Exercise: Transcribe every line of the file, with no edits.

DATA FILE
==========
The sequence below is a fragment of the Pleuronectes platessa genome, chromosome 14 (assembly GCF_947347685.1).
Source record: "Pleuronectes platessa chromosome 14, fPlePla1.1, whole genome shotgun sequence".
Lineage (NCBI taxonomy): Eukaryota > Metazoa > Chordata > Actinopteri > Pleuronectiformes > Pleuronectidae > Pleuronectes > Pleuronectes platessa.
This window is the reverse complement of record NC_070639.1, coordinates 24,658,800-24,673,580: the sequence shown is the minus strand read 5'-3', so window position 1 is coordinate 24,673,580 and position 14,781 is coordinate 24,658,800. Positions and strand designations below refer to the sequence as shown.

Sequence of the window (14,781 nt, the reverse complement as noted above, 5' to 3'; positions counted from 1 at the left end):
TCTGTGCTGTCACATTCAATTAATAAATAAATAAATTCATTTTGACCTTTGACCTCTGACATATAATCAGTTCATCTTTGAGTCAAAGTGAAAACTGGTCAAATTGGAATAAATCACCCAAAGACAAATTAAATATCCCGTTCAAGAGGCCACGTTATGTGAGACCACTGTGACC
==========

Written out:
The sequence below is a fragment of the Pleuronectes platessa genome, chromosome 14 (assembly GCF_947347685.1).
Source record: "Pleuronectes platessa chromosome 14, fPlePla1.1, whole genome shotgun sequence".
Lineage (NCBI taxonomy): Eukaryota > Metazoa > Chordata > Actinopteri > Pleuronectiformes > Pleuronectidae > Pleuronectes > Pleuronectes platessa.
This window is the reverse complement of record NC_070639.1, coordinates 24,658,800-24,673,580: the sequence shown is the minus strand read 5'-3', so window position 1 is coordinate 24,673,580 and position 14,781 is coordinate 24,658,800. Positions and strand designations below refer to the sequence as shown.

Sequence of the window (14,781 nt, the reverse complement as noted above, 5' to 3'; positions counted from 1 at the left end):
TCTGTGCTGTCACATTCAATTAATAAATAAATAAATTCATTTTGACCTTTGACCTCTGACATATAATCAGTTCATCTTTGAGTCAAAGTGAAAACTGGTCAAATTGGAATAAATCACCCAAAGACAAATTAAATATCCCGTTCAAGAGGCCACGTTATGTGAGACCACTGTGACC